Melbourne Architecture

Melbourne Town Hall

Melbourne Town Hall

Melbourne Town Hall

Melbourne Town Hall is the central municipal building of the City of Melbourne, Australia, in the State of Victoria. It is located on the northeast corner of Swanston and Collins Streets, in the central business district. It is the seat of the Local Government Area of the City of Melbourne. It has been used for multiple purposes such as theatrical plays, exhibitions as well as school concerts.
History

Melbourne was officially incorporated as a town on December 13, 1842, with Henry Condell as its first Mayor. However, it wasn’t until 1854 that its first Town Hall was completed. Begun in 1851, the work ground to a halt with the beginning of the Victorian gold rush. The foundation stone of a new, grander Town Hall was laid on November 29, 1867 by the visiting Prince Alfred, Duke of Edinburgh, after the demolition of the first. The current Town Hall officially opened on August 9, 1870 with a lavish ball, which was personally funded by the Lord Mayor Samuel Amess[1].

The foundation stone of the additional front portico was laid in 1887, and Sir Henry Weedon laid the foundation of the administrative annex building in 1900.

In 1925, a fire destroyed a large part of the town hall, including the main auditorium and pipe organ. It was rebuilt and enlarged, extending east over the site previously occupied by the Victoria Coffee Palace, an early temperance hotel frequented by Melbourne’s power brokers. The rebuilt section lost some of Reed’s original flourishes including the elaborate mansard roof.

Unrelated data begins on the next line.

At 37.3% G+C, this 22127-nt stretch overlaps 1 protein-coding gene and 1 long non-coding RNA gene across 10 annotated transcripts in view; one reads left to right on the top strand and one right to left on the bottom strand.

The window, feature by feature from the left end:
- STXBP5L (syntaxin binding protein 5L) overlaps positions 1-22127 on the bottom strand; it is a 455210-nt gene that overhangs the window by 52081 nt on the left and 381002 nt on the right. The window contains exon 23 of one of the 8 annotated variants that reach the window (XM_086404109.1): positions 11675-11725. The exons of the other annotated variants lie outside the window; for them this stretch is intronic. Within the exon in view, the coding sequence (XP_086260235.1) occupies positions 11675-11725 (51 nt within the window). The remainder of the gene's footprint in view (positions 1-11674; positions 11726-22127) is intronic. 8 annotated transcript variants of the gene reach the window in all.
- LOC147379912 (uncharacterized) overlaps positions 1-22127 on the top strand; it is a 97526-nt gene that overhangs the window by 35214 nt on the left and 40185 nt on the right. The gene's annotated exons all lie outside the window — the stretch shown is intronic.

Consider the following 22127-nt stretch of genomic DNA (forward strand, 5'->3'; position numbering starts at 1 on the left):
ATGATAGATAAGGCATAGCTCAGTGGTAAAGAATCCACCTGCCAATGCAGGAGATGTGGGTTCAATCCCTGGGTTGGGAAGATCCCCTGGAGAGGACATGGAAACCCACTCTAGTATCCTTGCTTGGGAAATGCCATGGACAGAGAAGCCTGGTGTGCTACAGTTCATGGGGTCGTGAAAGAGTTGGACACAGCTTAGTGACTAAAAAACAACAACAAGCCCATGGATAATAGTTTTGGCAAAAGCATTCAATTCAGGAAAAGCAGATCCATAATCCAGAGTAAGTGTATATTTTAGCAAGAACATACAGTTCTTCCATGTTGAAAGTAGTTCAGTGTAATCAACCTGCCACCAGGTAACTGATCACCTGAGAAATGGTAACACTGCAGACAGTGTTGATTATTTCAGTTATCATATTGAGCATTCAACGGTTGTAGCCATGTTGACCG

[edit] Architecture
Melbourne Town Hall, 1910

The Town Hall was designed by the famous local architect Joseph Reed, in the Second Empire style. Reed’s designs also included the State Library of Victoria, the Royal Exhibition Building, and Melbourne Trades Hall.

The building is topped by Prince Alfred’s Tower, named after the Duke. The tower includes a 2.44 m diameter clock, which was started on August 31, 1874, after being presented to the council by the Mayor’s son, Vallange Condell. It was built by Smith and Sons of London. The longest of its copper hands measures 1.19 m long, and weighs 8.85 kg.

The Main Auditorium includes a magnificent concert organ, now comprising 147 ranks and 9,568 pipes. The organ was originally built by Hill, Norman & Beard (of England) in 1929 and was recently rebuilt and enlarged by Schantz Organ Company of the United States of America .

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